Translational movement of single rocks on bedrock was investigated in both the field and laboratory. The research demonstrated that vibrations from road traffic have no apparent effect on rocks in the field area, that the relative importance of the variables changes from site to site, and that the total annual movement of single blocks can be estimated using dip inclination and azimuth, with dip inclination more important.
Thermal-creep rates in the laboratory were directly proportional to the sine of the slope angle, the temperature range, and grain size. In addition, creep velocities were inversely proportional to their respective coefficients of static friction.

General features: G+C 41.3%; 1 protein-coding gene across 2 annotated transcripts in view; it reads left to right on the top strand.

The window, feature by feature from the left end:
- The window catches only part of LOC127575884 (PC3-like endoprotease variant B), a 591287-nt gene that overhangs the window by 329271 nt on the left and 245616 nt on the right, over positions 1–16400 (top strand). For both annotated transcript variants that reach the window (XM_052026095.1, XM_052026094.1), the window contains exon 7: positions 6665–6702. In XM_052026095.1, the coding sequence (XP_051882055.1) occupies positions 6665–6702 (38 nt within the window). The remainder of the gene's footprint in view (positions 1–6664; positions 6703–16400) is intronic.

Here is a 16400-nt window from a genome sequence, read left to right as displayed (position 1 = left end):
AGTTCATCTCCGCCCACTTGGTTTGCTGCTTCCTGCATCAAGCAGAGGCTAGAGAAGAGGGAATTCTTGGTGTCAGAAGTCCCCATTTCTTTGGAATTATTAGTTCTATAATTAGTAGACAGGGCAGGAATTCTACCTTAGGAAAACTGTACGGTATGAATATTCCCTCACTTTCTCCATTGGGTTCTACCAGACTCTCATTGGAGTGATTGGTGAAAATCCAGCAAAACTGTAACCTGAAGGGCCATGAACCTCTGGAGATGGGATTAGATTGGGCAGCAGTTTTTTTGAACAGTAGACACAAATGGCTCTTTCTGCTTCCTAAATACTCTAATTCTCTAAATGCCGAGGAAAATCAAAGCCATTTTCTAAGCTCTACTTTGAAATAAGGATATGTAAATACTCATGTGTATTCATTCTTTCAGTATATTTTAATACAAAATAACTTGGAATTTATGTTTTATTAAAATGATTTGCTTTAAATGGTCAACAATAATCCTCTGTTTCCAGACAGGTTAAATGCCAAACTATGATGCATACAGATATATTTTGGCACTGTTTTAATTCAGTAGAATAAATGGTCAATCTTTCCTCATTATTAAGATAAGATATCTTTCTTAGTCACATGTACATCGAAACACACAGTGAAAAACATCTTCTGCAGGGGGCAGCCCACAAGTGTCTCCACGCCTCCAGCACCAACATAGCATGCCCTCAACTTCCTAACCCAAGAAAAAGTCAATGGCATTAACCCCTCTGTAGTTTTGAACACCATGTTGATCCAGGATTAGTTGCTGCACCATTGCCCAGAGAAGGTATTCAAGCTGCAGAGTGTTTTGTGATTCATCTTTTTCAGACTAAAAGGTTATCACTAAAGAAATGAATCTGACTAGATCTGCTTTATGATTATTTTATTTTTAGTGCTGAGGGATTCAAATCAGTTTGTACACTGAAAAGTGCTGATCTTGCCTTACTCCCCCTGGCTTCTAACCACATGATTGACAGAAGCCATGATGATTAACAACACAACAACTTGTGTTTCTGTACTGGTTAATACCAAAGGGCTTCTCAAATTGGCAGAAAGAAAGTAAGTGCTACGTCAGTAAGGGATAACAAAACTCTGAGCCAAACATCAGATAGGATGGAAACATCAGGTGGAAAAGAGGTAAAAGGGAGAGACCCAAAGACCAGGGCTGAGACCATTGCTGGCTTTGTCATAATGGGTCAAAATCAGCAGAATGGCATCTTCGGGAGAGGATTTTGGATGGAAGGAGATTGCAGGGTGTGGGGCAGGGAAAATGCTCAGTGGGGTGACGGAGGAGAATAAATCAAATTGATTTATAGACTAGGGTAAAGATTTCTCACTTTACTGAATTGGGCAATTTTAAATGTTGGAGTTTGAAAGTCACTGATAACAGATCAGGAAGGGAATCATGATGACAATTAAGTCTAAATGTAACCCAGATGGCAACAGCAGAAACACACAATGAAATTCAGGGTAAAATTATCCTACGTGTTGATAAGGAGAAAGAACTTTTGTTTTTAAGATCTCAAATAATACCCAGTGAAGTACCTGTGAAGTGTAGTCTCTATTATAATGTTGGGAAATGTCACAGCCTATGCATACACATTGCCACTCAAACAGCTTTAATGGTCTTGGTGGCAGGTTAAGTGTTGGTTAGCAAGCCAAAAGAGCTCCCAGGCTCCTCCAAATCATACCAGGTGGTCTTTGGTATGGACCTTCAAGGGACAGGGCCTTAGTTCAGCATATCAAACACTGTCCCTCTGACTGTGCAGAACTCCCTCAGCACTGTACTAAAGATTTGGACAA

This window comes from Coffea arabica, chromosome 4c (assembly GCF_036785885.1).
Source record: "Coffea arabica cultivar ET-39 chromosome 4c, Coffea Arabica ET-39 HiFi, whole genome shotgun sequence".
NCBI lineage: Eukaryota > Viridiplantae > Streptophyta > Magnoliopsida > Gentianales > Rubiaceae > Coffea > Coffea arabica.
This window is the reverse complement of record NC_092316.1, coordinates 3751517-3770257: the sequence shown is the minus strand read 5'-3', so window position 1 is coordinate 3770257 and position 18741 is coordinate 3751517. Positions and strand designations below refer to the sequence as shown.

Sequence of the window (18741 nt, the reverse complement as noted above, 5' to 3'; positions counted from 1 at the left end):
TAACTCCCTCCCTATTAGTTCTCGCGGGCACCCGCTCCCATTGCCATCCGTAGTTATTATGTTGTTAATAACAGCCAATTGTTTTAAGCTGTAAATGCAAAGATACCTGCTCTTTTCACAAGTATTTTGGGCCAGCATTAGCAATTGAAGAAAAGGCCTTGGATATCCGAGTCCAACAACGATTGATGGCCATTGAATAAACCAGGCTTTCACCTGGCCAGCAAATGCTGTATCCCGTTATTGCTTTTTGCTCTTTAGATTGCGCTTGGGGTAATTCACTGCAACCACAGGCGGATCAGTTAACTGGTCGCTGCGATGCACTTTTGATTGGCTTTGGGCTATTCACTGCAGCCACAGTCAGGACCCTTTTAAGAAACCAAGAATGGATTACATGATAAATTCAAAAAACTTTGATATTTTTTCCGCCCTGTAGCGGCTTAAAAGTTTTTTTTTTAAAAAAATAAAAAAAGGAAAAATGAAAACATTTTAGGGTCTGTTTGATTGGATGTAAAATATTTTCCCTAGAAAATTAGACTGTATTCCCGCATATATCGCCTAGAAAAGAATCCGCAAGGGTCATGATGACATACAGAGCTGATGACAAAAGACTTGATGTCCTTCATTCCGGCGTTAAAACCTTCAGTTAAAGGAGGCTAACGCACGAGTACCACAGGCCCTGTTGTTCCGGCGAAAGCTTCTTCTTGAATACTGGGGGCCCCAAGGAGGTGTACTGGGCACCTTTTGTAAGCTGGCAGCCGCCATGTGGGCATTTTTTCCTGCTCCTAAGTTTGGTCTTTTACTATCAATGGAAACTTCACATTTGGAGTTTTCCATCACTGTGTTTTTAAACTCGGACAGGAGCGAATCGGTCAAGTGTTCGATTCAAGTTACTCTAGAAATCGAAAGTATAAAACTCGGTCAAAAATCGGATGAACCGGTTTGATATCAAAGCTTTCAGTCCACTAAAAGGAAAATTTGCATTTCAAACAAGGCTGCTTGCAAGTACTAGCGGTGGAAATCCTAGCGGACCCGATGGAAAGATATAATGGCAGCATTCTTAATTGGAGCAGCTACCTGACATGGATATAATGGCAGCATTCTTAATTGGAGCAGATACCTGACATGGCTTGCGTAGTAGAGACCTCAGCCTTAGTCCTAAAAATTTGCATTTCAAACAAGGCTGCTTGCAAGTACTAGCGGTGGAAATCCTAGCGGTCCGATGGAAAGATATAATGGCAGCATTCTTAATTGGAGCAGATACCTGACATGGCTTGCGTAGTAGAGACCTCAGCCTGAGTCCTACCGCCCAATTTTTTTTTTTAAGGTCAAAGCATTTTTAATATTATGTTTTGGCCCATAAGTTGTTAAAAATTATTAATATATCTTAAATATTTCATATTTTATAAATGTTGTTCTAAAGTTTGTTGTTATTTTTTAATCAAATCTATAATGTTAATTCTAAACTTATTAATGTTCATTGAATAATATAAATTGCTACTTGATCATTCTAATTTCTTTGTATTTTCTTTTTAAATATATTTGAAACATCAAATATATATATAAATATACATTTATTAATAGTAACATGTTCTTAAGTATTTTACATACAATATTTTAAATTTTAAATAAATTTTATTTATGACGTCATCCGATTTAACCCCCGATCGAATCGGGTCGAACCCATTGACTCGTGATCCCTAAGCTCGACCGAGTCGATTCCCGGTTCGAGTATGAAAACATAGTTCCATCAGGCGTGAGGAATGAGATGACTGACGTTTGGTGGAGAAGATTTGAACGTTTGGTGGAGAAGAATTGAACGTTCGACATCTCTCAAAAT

Herein, the theory of thermal creep is developed independent of Mosley's early work and indicates that movement occurs under different portions of a block at different stages in a heating and cooling cycle. The analysis of work done during thermal creep shows that oscillatory movement occurs in an “inchworm” fashion, with maximum movement occurring in areas of minimum work. In addition, downslope movement occurs during both heating and cooling of the rocks.
Finally, abrasion of rock masses by thermal creep apparently contributes to the mechanical weathering of rock.